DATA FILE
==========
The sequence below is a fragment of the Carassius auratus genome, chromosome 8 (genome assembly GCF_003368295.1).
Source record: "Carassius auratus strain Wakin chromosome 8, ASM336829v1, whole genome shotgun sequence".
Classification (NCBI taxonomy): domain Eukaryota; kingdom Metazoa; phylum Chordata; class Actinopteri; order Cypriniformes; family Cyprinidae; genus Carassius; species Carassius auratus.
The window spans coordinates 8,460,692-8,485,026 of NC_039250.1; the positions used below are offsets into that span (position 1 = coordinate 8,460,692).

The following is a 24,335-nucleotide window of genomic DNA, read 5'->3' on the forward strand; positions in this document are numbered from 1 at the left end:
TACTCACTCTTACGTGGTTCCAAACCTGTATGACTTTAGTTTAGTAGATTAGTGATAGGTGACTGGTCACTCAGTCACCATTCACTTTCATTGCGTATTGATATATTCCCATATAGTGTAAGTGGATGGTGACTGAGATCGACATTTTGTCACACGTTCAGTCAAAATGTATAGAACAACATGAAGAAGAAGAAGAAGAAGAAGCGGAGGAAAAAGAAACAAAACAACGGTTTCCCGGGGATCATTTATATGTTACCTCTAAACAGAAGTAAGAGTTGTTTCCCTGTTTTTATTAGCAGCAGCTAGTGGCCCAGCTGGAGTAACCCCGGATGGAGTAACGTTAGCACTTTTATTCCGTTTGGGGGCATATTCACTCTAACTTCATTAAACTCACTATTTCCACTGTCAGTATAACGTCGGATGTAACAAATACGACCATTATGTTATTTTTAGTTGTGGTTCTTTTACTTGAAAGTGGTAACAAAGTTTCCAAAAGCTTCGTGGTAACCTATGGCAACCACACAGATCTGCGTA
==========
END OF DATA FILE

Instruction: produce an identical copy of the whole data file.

The sequence below is a fragment of the Carassius auratus genome, chromosome 8 (genome assembly GCF_003368295.1).
Source record: "Carassius auratus strain Wakin chromosome 8, ASM336829v1, whole genome shotgun sequence".
Classification (NCBI taxonomy): domain Eukaryota; kingdom Metazoa; phylum Chordata; class Actinopteri; order Cypriniformes; family Cyprinidae; genus Carassius; species Carassius auratus.
The window spans coordinates 8,460,692-8,485,026 of NC_039250.1; the positions used below are offsets into that span (position 1 = coordinate 8,460,692).

The following is a 24,335-nucleotide window of genomic DNA, read 5'->3' on the forward strand; positions in this document are numbered from 1 at the left end:
TACTCACTCTTACGTGGTTCCAAACCTGTATGACTTTAGTTTAGTAGATTAGTGATAGGTGACTGGTCACTCAGTCACCATTCACTTTCATTGCGTATTGATATATTCCCATATAGTGTAAGTGGATGGTGACTGAGATCGACATTTTGTCACACGTTCAGTCAAAATGTATAGAACAACATGAAGAAGAAGAAGAAGAAGAAGCGGAGGAAAAAGAAACAAAACAACGGTTTCCCGGGGATCATTTATATGTTACCTCTAAACAGAAGTAAGAGTTGTTTCCCTGTTTTTATTAGCAGCAGCTAGTGGCCCAGCTGGAGTAACCCCGGATGGAGTAACGTTAGCACTTTTATTCCGTTTGGGGGCATATTCACTCTAACTTCATTAAACTCACTATTTCCACTGTCAGTATAACGTCGGATGTAACAAATACGACCATTATGTTATTTTTAGTTGTGGTTCTTTTACTTGAAAGTGGTAACAAAGTTTCCAAAAGCTTCGTGGTAACCTATGGCAACCACACAGATCTGCGTA